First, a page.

Engineering: Can it pass the Desert Island Disc test?

Photo credit; pixabay, SCAPIN, CC0

In this post, Professor Tim Drysdale, Chair of Technology Enhanced Science Education in the School of Engineering, reflects on the current issues facing the Engineering discipline and profession today…

The perennial radio favourite, Desert Island Discs [1], illustrates the biggest issue facing engineering today. Engineering permeates our lives, is hard to replace, and is often invisible to its users [2]. We are not being seen by the very people we need to recruit in order to continue to build our future (inter-)national success. The show’s premise is that you are going to a desert island and can select some CDs to take with you. Let’s put a twist on it. Let’s say we washed ashore after a shipwreck, along with the ship’s generator and a supply of fuel for it, but no CD player. Admittedly, entertainment wouldn’t be our first priority [3], but, as a thought experiment to explore just how much technology we take for granted, let’s investigate what engineering we would have to do to be able to play our CDs.

We’d need a laser to read the disc, and a computer chip to give voice to the silent laser pulses. We could make a start on both problems if we heat up some of the sand on the beach to melt it into silicon [4] – except then we need to shape a bowl out of a material that can withstand the heat. A coconut won’t cut it [5]. Oh dear – we are deep in a recursive problem. Everything we need to do, needs another set of tools and processes behind it, and each of those tools and processes needs another, and so on. Our lives today are built on a huge pyramid of creatively engineered tools and processes that have been painstakingly developed over hundreds of years and continue to be evolved and extended today. It’s that world-improving creative process at the heart of engineering that makes it so compelling for its practitioners.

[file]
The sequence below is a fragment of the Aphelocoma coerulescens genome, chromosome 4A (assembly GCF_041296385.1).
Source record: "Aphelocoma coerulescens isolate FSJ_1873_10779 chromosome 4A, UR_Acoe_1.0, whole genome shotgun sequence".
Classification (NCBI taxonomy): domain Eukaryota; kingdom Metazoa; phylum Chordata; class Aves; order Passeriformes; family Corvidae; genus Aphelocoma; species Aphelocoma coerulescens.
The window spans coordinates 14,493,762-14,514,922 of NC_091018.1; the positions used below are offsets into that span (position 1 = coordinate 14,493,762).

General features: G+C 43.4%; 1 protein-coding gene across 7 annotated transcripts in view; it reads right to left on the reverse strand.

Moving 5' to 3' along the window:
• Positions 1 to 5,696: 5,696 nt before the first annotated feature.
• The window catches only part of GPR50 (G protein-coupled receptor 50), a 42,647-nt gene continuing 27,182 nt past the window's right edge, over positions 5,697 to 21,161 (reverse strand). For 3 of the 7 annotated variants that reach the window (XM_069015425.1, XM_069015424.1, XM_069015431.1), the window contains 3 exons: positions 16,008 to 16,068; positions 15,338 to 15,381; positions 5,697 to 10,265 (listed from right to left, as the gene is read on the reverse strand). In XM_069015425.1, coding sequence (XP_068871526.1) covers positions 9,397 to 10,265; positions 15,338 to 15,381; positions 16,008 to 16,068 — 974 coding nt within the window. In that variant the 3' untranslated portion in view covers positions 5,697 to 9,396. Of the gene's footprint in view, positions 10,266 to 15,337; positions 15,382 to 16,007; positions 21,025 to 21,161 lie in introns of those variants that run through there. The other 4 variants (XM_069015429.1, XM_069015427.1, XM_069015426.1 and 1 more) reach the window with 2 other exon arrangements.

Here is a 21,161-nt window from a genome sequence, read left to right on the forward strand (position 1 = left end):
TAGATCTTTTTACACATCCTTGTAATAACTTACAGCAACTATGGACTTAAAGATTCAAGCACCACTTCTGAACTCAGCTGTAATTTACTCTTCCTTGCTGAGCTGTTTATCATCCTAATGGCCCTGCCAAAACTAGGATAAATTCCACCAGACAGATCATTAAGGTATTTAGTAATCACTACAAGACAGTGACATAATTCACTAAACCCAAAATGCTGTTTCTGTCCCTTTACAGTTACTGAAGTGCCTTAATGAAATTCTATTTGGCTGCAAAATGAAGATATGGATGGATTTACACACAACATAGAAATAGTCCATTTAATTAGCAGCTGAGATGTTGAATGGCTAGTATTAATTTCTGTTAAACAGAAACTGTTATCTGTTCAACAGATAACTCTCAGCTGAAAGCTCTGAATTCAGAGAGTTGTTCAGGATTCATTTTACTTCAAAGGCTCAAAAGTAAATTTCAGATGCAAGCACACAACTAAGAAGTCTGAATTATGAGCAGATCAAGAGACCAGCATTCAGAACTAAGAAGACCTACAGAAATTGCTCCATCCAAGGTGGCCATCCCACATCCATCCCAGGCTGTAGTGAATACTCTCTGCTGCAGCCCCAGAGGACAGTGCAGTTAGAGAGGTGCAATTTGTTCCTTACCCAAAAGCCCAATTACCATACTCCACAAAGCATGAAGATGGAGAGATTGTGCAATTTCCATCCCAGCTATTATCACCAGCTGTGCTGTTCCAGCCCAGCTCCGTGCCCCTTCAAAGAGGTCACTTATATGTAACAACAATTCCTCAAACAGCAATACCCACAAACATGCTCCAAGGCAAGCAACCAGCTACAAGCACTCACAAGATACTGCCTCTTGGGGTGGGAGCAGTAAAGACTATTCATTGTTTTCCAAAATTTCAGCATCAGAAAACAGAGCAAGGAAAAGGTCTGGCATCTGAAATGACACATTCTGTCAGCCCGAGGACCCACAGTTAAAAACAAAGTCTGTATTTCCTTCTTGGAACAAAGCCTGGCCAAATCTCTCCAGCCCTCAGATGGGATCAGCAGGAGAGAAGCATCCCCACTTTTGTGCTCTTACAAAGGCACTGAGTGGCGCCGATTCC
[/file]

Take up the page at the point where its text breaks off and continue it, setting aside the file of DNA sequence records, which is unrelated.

Mostly, things have gone pretty well with that process. Sure, there’s been the odd miss-step here and there, but often that’s due to the intersection with the human condition rather than the engineering profession itself [6]. Sometimes the engineering profession gets the blame anyway. Then engineers worry about how their profession is thought of. The “good news/bad news” is, it’s not. Thought of, that is, at all [7].

Some of this neglect is down to popular cultural representations. Lawyers, doctors, and real-estate agents have exciting TV shows such as Suits, House, and the Santa Clara Diet. Engineers have Scotty in Star Trek, Q in James Bond and Handy Manny. True, we do have our serious engineering programmes (Abandoned Engineering, Scrapheap Challenge, Robot Wars) but you have to seek them out, and you don’t see a glossy story of human interaction set in an engineering company (the Suits of engineering, if you will); you just see the low-end representations, and plenty of dirty overalls and hardhats. You’re not seeing the glossy high-tech end of it like you see in science and maths programming.

But that is not the whole story. In everyday life, people meet doctors, lawyers and estate agents. In the UK, mostly the “engineers” that people meet in everyday life are fixing mundane things that have broken, like white goods. There is no routine contact with the creative engineers we focus on producing from Universities. We cannot restrict the usage of the word engineer – the chance to do that has long gone (if such a chance ever existed [8]). Is it even anyone else’s fault that “our” engineering has faded from view? Perhaps this ought to be a matter for our professional councils to address, but recently it appears that efforts from within to encourage this have met resistance [9].